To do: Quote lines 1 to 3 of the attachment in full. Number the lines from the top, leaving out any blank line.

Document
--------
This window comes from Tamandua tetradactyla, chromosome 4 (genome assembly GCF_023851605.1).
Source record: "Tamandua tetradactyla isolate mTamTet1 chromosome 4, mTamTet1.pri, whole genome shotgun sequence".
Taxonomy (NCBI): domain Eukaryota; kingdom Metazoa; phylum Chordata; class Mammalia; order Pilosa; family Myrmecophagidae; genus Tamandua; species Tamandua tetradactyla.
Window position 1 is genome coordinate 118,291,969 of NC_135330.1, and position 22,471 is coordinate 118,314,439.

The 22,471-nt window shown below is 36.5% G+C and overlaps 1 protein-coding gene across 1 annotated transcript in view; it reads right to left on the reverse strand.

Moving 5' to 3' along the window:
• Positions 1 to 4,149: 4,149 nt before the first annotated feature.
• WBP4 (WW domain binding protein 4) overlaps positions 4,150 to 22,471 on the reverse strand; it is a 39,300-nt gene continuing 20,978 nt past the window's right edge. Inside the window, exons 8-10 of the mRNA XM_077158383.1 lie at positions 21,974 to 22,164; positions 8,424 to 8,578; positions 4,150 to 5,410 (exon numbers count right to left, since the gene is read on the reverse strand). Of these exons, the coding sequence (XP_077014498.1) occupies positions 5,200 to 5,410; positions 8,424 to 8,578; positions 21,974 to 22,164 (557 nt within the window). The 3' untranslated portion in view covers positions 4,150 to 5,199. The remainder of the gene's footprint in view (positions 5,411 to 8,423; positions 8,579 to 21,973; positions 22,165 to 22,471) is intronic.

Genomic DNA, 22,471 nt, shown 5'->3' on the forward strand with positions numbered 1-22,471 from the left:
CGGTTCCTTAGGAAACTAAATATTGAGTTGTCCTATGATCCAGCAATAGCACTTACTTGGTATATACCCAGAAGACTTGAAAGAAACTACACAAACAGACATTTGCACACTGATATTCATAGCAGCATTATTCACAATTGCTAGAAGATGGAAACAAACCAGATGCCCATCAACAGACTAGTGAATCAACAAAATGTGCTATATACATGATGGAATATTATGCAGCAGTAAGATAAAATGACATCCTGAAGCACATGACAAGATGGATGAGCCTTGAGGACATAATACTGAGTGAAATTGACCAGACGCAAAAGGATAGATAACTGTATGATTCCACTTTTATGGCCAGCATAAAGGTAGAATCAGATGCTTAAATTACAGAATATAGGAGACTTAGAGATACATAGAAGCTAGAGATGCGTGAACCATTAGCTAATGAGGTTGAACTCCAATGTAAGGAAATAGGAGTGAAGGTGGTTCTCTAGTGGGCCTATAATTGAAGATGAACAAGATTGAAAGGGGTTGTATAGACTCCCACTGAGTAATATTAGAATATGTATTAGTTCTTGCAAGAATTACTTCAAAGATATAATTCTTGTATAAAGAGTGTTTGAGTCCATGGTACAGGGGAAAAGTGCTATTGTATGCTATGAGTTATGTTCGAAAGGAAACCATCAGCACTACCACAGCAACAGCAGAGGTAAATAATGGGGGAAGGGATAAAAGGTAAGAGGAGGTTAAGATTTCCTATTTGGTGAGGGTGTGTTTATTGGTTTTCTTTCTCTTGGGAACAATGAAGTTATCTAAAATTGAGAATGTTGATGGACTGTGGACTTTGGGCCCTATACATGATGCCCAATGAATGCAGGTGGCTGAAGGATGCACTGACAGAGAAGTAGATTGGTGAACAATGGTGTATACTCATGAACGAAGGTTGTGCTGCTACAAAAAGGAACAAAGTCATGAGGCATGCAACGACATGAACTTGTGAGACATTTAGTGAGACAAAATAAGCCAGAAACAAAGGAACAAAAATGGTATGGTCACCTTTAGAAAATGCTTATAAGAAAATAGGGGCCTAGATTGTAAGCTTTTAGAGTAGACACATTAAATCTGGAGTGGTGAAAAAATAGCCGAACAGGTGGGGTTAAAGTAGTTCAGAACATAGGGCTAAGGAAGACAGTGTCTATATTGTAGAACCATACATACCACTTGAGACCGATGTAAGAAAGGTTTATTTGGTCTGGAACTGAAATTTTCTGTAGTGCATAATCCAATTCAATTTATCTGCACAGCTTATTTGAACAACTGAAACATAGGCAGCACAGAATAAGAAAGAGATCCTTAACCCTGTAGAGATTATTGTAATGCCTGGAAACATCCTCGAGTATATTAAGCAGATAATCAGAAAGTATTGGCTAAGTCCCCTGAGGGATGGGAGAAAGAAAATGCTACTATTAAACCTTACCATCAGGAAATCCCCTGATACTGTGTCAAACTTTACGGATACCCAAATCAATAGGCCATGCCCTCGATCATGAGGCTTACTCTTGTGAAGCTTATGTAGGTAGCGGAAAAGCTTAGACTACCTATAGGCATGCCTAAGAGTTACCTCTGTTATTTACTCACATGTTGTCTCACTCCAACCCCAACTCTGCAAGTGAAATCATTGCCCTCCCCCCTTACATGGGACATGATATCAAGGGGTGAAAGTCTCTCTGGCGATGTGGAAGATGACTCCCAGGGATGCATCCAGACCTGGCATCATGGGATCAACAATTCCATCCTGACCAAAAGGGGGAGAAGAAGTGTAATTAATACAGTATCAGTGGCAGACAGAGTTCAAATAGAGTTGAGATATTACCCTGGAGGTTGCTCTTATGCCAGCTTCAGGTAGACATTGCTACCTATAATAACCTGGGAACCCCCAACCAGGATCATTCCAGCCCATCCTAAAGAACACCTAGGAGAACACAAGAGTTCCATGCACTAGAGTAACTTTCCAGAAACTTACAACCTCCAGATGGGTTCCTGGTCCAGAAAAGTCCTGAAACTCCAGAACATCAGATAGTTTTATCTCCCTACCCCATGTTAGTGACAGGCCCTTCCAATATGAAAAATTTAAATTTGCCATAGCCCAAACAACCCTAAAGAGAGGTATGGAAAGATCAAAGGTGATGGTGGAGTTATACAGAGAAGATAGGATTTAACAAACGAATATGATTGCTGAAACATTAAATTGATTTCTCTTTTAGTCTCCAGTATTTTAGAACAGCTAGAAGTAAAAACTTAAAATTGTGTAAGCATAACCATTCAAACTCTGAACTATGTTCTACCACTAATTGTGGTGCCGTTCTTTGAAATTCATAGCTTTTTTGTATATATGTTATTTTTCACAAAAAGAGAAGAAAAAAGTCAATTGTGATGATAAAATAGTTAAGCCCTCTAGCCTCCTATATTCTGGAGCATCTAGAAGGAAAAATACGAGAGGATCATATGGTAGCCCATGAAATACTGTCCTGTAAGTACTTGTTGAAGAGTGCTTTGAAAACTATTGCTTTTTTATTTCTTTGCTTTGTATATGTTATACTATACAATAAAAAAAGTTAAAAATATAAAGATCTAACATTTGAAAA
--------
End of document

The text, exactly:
This window comes from Tamandua tetradactyla, chromosome 4 (genome assembly GCF_023851605.1).
Source record: "Tamandua tetradactyla isolate mTamTet1 chromosome 4, mTamTet1.pri, whole genome shotgun sequence".
Taxonomy (NCBI): domain Eukaryota; kingdom Metazoa; phylum Chordata; class Mammalia; order Pilosa; family Myrmecophagidae; genus Tamandua; species Tamandua tetradactyla.